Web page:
Ukraine opposition plans biggest protest since 2004
Ukraine's supporters of Western integration hope to draw a million people to a Sunday protest against the authorities' decision to spurn a historic EU agreement and seek closer ties with old master Russia.
The ex-Soviet nation of 46 million has been lurching through its worst political crisis since the 2004 pro-democracy Orange Revolution as it once again debates its exact role as a geopolitical bridge between Russia and western states.
President Viktor Yanukovych’s abrupt U-turn last month on a deal with Brussels that could have pulled Kiev out of Moscow’s orbit has exposed deep cultural fissures that have been running between Ukraine’s nationalist west and more Russified east for most of its post-Soviet history.
Opposition leaders — openly backed, to Russia’s dismay, by top US and EU officials — are demanding the government’s immediate dismissal and snap elections that could break Yanukovych’s dominance over politics.
Both conditions have been rejected by despite signs that some in the government are willing to open direct talks.
The Kremlin has also accused the West of aggressively interfering in the international affairs of a sovereign nation that has chosen to remain on good terms with Moscow.
EU governments have hit back at Russia with charges of using threats of potential trade sanctions against Ukraine as a form of blackmail that would assure Kiev’s continued reliance on Moscow.
Yanukovych courts Russia
The size of Sunday’s protest threatens to eclipse earlier rallies in Kiev and western Ukraine that brought several hundred thousand out on the streets on December 1.
Those demonstrations were fed in part by anger over a violent police crackdown the day before on a few hundred protesters who were occupying Kiev’s icon Independence Square — the heart of the 2004 revolt.
But now the opposition is outraged at news that Yanukovych had paid a snap visit to Russia for talks with President Vladimir Putin about a new strategic partnership that could indefinitely delay talk of an EU pact.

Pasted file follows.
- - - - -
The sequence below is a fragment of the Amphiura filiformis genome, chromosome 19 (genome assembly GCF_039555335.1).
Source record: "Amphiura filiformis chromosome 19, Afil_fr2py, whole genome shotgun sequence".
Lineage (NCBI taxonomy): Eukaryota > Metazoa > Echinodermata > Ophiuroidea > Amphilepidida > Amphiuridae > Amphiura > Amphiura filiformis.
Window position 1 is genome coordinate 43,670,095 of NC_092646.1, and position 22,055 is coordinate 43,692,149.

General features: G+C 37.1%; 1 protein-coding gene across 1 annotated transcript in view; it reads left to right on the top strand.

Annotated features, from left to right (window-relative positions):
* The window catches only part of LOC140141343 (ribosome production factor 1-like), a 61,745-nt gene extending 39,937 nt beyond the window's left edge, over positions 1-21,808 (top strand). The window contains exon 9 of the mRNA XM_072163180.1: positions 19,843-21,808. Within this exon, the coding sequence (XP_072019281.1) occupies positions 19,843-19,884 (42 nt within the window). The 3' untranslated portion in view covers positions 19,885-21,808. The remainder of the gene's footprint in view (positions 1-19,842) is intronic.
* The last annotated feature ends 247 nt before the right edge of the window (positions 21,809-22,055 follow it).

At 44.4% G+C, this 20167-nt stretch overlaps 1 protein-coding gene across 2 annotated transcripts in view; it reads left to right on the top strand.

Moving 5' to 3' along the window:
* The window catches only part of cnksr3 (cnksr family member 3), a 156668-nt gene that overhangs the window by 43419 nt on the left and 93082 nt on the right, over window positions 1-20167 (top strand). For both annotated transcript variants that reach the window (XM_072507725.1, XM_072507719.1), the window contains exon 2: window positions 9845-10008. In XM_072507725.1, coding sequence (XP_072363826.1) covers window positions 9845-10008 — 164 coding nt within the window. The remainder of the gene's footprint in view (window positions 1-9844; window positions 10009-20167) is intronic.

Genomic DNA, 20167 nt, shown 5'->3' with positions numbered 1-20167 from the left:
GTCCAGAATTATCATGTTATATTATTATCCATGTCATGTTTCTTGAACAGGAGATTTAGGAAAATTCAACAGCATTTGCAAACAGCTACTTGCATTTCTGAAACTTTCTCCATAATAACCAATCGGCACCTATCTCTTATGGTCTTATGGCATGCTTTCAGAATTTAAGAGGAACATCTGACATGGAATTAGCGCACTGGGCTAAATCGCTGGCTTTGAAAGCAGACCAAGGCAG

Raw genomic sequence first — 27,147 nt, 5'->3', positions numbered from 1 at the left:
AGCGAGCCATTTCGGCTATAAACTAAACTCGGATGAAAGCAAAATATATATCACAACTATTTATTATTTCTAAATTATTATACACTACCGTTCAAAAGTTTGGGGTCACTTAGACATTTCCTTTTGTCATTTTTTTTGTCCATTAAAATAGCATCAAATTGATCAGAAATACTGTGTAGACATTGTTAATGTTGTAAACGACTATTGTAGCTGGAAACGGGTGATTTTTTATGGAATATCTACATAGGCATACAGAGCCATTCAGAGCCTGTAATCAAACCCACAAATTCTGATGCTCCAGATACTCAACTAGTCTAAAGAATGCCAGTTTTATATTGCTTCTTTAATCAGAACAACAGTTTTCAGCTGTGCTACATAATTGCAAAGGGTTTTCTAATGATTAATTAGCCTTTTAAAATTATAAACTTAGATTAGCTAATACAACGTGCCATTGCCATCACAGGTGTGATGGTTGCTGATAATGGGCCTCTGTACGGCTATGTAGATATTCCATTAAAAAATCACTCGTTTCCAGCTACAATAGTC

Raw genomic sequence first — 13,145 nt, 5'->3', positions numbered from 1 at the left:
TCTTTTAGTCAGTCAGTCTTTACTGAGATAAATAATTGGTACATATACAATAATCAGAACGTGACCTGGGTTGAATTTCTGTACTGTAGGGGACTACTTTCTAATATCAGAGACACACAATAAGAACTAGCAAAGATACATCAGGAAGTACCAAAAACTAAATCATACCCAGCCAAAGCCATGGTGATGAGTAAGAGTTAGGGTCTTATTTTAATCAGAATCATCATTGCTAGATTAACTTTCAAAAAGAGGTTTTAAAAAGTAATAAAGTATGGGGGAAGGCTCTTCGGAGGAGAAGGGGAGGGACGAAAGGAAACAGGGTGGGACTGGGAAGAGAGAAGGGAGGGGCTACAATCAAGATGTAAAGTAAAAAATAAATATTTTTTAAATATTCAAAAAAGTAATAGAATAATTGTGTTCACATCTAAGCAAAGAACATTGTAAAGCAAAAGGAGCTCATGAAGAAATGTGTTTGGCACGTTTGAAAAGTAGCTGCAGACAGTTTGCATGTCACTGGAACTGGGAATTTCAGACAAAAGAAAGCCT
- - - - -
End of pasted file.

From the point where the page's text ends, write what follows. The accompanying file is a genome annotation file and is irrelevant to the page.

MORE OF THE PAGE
“There has to be more than a million of us here (on Sunday),” boxing champion turned opposition leader Vitali Klitschko told supporters in Independence Square late Saturday.
“Our future depends on each one of you.”
Yanukovych’s office said his meeting Friday with Putin — their fourth in just over a month — focused on “trade and economic cooperation … and preparation for the future treaty on strategic partnership”.
But some reports said the two also talked about Russia providing Ukraine with more than $12 billion dollars in loans and cheap gas that would make sure the economically struggling country does not look for Western help in the years to come.
The Economist’s senior editor Edward Lucas — known for writing books critical of the Kremlin — tweeted that his sources said Yanukovych had in return assured Putin of Ukraine’s participation in a Russian-led Customs Union starting in 2015.
Putin hopes to build up the union into an economic powerhouse that includes most of the former Soviet nations and rivals the European Union in importance.
Both the Ukrainian president’s office and the Kremlin denied the reports.
But rumours of a possible deal spread quickly across Kiev and prompted opposition leaders to warn of grave consequences if they proved to be true.
“Sunday’s protest can result in a very tragic ending for our country if (Yanukovych) really did sell out Ukraine,” parliament’s Batkivshchyna (Fatherland) opposition party leader Arseniy Yatsenyuk said Saturday.